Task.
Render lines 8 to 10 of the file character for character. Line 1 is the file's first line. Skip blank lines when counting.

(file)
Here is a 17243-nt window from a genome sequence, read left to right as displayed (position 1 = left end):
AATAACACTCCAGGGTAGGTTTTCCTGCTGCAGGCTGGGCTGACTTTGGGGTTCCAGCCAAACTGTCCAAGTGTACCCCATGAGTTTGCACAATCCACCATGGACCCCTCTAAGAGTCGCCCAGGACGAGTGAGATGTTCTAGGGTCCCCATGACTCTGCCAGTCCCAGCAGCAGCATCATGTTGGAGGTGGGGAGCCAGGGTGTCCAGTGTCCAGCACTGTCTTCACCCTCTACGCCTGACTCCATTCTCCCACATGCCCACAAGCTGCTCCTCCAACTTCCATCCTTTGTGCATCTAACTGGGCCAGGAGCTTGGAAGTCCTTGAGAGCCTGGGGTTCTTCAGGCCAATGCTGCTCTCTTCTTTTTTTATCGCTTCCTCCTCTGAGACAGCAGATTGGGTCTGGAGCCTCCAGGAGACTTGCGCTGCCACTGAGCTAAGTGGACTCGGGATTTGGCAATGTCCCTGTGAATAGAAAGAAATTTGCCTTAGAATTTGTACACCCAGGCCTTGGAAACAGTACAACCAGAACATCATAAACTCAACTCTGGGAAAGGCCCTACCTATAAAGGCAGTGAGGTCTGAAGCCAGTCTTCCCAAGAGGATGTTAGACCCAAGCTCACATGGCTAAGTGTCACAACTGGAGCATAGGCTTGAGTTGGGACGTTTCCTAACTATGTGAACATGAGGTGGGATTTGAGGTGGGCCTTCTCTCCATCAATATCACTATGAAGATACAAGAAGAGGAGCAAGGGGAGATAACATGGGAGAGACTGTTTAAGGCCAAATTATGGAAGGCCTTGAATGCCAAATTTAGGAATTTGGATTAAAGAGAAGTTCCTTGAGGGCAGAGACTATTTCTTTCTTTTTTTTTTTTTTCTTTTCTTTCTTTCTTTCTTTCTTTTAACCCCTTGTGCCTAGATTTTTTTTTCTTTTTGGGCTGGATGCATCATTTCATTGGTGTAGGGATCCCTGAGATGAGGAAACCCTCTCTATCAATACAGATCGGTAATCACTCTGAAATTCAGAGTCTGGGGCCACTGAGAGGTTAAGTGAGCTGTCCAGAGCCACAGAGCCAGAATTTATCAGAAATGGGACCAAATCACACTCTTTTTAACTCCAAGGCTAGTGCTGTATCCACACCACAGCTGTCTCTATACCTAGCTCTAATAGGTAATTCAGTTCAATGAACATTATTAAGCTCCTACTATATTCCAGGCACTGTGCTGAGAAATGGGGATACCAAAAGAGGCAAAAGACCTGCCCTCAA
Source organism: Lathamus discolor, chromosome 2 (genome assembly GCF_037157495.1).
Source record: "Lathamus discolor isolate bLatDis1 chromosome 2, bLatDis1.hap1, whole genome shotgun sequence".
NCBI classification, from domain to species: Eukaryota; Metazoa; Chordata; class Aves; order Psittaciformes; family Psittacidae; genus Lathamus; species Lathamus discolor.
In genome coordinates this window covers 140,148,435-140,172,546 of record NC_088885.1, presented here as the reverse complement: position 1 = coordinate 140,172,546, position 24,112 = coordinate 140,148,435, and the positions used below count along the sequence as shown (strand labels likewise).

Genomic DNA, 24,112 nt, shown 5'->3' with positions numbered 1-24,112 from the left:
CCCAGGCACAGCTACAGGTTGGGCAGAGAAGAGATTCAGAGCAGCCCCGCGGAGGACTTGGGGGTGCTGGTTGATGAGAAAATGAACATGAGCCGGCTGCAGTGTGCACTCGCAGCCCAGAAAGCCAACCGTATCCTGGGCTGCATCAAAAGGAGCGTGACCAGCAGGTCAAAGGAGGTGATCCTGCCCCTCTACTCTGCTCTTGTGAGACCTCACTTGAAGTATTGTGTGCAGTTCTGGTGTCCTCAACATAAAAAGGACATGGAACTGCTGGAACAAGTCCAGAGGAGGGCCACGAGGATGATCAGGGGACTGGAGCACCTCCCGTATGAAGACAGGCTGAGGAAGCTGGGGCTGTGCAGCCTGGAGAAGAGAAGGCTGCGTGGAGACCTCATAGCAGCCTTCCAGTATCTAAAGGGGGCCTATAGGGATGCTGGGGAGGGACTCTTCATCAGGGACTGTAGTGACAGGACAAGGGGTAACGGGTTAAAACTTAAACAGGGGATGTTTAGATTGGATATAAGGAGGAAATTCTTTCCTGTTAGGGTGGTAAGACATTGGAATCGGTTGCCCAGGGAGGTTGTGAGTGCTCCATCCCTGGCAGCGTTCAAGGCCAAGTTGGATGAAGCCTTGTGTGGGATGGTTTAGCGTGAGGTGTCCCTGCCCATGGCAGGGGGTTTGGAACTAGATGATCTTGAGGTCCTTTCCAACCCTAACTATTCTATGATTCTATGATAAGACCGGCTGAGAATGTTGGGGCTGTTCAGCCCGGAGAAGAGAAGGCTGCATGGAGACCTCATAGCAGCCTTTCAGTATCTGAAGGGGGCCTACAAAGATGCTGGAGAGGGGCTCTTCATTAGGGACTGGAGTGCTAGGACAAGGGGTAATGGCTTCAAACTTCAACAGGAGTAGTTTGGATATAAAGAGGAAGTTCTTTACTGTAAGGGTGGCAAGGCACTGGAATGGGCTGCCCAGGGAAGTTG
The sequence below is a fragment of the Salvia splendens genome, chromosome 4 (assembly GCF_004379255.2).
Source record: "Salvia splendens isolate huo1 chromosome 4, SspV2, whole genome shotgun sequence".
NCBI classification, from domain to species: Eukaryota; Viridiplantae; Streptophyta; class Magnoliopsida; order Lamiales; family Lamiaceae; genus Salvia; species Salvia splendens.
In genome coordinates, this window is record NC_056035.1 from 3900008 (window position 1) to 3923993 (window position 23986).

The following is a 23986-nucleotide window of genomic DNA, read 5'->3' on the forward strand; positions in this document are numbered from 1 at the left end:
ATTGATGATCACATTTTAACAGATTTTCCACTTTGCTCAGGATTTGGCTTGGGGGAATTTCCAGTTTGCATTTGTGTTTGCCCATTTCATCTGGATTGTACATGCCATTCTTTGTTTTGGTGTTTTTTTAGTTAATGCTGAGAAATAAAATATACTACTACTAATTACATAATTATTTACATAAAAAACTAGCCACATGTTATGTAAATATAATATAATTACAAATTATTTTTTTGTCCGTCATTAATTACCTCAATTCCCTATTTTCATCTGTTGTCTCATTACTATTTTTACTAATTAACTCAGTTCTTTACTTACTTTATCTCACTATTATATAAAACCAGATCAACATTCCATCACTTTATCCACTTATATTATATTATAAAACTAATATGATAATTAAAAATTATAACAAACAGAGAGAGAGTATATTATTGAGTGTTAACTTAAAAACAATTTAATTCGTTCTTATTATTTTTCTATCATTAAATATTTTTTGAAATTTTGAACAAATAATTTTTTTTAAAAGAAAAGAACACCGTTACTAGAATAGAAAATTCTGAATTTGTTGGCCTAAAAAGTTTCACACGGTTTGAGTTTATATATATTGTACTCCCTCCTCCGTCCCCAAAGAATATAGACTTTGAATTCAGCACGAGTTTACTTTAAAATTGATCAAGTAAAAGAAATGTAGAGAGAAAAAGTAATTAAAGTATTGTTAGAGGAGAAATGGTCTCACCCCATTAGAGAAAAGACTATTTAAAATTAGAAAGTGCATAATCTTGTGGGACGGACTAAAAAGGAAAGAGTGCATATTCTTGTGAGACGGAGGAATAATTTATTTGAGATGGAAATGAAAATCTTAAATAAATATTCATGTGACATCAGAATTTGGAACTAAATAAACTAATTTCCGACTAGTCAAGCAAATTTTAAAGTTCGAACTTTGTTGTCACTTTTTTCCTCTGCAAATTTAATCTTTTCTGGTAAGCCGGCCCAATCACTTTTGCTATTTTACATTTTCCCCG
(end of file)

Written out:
CCCAGGCACAGCTACAGGTTGGGCAGAGAAGAGATTCAGAGCAGCCCCGCGGAGGACTTGGGGGTGCTGGTTGATGAGAAAATGAACATGAGCCGGCTGCAGTGTGCACTCGCAGCCCAGAAAGCCAACCGTATCCTGGGCTGCATCAAAAGGAGCGTGACCAGCAGGTCAAAGGAGGTGATCCTGCCCCTCTACTCTGCTCTTGTGAGACCTCACTTGAAGTATTGTGTGCAGTTCTGGTGTCCTCAACATAAAAAGGACATGGAACTGCTGGAACAAGTCCAGAGGAGGGCCACGAGGATGATCAGGGGACTGGAGCACCTCCCGTATGAAGACAGGCTGAGGAAGCTGGGGCTGTGCAGCCTGGAGAAGAGAAGGCTGCGTGGAGACCTCATAGCAGCCTTCCAGTATCTAAAGGGGGCCTATAGGGATGCTGGGGAGGGACTCTTCATCAGGGACTGTAGTGACAGGACAAGGGGTAACGGGTTAAAACTTAAACAGGGGATGTTTAGATTGGATATAAGGAGGAAATTCTTTCCTGTTAGGGTGGTAAGACATTGGAATCGGTTGCCCAGGGAGGTTGTGAGTGCTCCATCCCTGGCAGCGTTCAAGGCCAAGTTGGATGAAGCCTTGTGTGGGATGGTTTAGCGTGAGGTGTCCCTGCCCATGGCAGGGGGTTTGGAACTAGATGATCTTGAGGTCCTTTCCAACCCTAACTATTCTATGATTCTATGATAAGACCGGCTGAGAATGTTGGGGCTGTTCAGCCCGGAGAAGAGAAGGCTGCATGGAGACCTCATAGCAGCCTTTCAGTATCTGAAGGGGGCCTACAAAGATGCTGGAGAGGGGCTCTTCATTAGGGACTGGAGTGCTAGGACAAGGGGTAATGGCTTCAAACTTCAACAGGAGTAGTTTGGATATAAAGAGGAAGTTCTTTACTGTAAGGGTGGCAAGGCACTGGAATGGGCTGCCCAGGGAAGTTG
The sequence below is a fragment of the Salvia splendens genome, chromosome 4 (assembly GCF_004379255.2).
Source record: "Salvia splendens isolate huo1 chromosome 4, SspV2, whole genome shotgun sequence".